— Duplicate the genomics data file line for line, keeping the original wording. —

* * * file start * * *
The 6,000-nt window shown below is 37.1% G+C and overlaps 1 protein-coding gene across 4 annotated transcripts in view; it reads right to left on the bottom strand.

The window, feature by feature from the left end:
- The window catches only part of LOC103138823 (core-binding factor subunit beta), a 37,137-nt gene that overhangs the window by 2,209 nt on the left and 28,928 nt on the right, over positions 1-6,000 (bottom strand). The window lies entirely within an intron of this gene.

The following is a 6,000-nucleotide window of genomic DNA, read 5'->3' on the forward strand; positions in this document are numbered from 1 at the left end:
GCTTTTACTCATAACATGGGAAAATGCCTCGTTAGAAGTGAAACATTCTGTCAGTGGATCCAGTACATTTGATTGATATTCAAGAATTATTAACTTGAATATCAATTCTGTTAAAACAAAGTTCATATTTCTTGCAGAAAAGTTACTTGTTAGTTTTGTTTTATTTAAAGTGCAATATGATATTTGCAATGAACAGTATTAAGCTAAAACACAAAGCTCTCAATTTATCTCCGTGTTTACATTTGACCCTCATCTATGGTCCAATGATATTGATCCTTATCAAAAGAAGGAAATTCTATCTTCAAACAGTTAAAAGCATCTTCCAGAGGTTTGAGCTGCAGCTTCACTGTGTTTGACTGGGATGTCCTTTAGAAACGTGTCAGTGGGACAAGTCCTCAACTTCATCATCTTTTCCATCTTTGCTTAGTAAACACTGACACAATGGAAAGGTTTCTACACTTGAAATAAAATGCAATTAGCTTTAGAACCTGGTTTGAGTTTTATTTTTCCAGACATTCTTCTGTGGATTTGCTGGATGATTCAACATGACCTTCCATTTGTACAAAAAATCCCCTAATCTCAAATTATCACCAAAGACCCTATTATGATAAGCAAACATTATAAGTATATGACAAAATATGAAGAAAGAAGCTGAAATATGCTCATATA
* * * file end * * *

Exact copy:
The 6,000-nt window shown below is 37.1% G+C and overlaps 1 protein-coding gene across 4 annotated transcripts in view; it reads right to left on the bottom strand.

The window, feature by feature from the left end:
- The window catches only part of LOC103138823 (core-binding factor subunit beta), a 37,137-nt gene that overhangs the window by 2,209 nt on the left and 28,928 nt on the right, over positions 1-6,000 (bottom strand). The window lies entirely within an intron of this gene.

The following is a 6,000-nucleotide window of genomic DNA, read 5'->3' on the forward strand; positions in this document are numbered from 1 at the left end:
GCTTTTACTCATAACATGGGAAAATGCCTCGTTAGAAGTGAAACATTCTGTCAGTGGATCCAGTACATTTGATTGATATTCAAGAATTATTAACTTGAATATCAATTCTGTTAAAACAAAGTTCATATTTCTTGCAGAAAAGTTACTTGTTAGTTTTGTTTTATTTAAAGTGCAATATGATATTTGCAATGAACAGTATTAAGCTAAAACACAAAGCTCTCAATTTATCTCCGTGTTTACATTTGACCCTCATCTATGGTCCAATGATATTGATCCTTATCAAAAGAAGGAAATTCTATCTTCAAACAGTTAAAAGCATCTTCCAGAGGTTTGAGCTGCAGCTTCACTGTGTTTGACTGGGATGTCCTTTAGAAACGTGTCAGTGGGACAAGTCCTCAACTTCATCATCTTTTCCATCTTTGCTTAGTAAACACTGACACAATGGAAAGGTTTCTACACTTGAAATAAAATGCAATTAGCTTTAGAACCTGGTTTGAGTTTTATTTTTCCAGACATTCTTCTGTGGATTTGCTGGATGATTCAACATGACCTTCCATTTGTACAAAAAATCCCCTAATCTCAAATTATCACCAAAGACCCTATTATGATAAGCAAACATTATAAGTATATGACAAAATATGAAGAAAGAAGCTGAAATATGCTCATATA